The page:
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Wooden Fence Spring Trail
Hiking Around Las Vegas, Red Rock Canyon National Conservation Area
Wooden Fence Spring Trail
Wooden Fence Spring Trail
Near the trailhead (view west)

Overview

This fairly easy trail runs about 1/3-miles to a spring with a wooden, A-frame fence that surrounds oak trees, ash trees, cattails, and other wetland vegetation. The spring is located at the base of the Red Rock Escarpment, west of Blue Diamond (south end of the Red Rock Cliffs), in an area of diverse vegetation typical of the Mojave Desert Scrub habitat type. The spring area is fenced, but trees outside the fence provides shade for hikers and birdwatchers.

Access is from Highway 160 using Black Velvet Road, Lone Grapevine Road, and Wildhorse Loop Road, all of which should be suitable in a carefully driven sedan to about 0.3 miles short of the Wooden Fence Spring Trailhead. During the hike, the sandstone cliffs, which are inside the Rainbow Mountain Wilderness Area, loom higher and higher, eventually dominating the landscape as hikers and birdwatchers draw near to the springs.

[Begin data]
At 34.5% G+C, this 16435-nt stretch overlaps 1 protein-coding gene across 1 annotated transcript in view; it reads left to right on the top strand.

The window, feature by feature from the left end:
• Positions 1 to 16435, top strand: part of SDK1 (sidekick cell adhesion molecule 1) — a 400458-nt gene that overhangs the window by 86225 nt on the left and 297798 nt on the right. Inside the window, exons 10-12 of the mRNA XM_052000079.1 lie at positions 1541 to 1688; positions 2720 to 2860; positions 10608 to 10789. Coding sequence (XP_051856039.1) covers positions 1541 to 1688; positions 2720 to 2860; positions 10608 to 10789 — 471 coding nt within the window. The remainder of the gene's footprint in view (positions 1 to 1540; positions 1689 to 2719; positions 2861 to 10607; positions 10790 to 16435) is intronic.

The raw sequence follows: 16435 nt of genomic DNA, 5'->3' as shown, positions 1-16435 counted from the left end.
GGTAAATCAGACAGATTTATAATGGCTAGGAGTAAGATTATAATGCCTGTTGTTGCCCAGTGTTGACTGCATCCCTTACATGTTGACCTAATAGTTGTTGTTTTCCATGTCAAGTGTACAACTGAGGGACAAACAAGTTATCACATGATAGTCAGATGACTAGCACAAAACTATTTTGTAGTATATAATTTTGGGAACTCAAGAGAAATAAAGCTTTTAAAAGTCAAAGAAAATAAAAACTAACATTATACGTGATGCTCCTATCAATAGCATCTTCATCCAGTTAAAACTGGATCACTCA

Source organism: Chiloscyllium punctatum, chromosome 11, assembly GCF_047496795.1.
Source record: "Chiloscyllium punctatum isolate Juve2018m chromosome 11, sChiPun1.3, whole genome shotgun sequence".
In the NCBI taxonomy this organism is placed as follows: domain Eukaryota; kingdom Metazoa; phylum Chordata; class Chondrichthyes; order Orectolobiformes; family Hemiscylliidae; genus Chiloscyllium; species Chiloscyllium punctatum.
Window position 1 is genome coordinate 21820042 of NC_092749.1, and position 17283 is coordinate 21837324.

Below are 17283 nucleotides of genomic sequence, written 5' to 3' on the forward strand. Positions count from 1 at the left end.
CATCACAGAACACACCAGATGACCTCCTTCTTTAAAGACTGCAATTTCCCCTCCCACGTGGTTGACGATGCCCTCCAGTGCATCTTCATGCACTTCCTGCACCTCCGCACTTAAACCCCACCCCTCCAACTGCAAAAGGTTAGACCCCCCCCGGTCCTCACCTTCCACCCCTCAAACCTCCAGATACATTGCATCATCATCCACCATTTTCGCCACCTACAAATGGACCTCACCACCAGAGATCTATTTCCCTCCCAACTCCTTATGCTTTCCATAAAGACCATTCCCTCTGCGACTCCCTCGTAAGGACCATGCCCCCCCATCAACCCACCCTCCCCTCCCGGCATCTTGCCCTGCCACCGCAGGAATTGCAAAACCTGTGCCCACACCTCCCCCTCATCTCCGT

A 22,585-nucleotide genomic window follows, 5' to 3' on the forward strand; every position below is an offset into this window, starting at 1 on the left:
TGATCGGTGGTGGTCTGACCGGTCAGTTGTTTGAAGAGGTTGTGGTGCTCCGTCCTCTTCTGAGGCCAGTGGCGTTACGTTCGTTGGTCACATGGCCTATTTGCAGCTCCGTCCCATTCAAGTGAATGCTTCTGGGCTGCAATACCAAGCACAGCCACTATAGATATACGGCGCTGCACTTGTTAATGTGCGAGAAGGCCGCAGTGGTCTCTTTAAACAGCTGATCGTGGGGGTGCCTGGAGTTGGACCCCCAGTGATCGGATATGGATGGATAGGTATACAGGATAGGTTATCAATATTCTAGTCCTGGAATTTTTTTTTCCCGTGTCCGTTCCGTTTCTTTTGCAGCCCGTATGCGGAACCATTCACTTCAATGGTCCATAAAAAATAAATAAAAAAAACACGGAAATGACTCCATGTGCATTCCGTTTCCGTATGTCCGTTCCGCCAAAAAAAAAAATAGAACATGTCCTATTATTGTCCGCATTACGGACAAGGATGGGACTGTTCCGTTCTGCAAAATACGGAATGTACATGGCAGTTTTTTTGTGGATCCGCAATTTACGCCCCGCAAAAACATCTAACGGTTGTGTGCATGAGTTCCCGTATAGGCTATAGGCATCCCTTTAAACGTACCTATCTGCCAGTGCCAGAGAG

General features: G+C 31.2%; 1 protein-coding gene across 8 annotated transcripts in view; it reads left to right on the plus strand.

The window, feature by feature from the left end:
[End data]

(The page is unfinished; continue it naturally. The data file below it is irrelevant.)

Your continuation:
Link to map.

Wooden Fence Spring Trail

As an in-and-out hike, visiting Wooden Fence Spring requires about 2/3-miles of walking. Hikers and birders might consider walking a slightly longer loop (about 1-1/2 miles) by including Lone Grapevine Spring in their desert adventure. The plethora of mountain bike trails in the area provide additional opportunities for hiking loops that include these and other springs. Starting from the paved Late Night Trailhead and connecting bike trails and dirt roads (Two Springs Loop Trail) to reach the spring makes a nice morning hike.

Wooden Fence Spring Trail
Conglomerate boulders behind the spring (view NW)

Watch Out

Other than the standard warnings about hiking in the desert, ...this hike is fairly short and safe with no unusual hazards. Without a high-clearance vehicle, be sure to drive carefully and stop at the parking area atop a steep ravine about 0.1 miles before the trailhead.

While hiking, please respect the land and the other people out there, and try to Leave No Trace of your passage. Also, even though this hike is short, be sure to bring what you need of the 10 Essentials.

Wooden Fence Spring Trail
Looping around the spring (view north)

Getting to the Trailhead

This hike is located in Red Rock Canyon NCA, but not in the Scenic Loop fee area.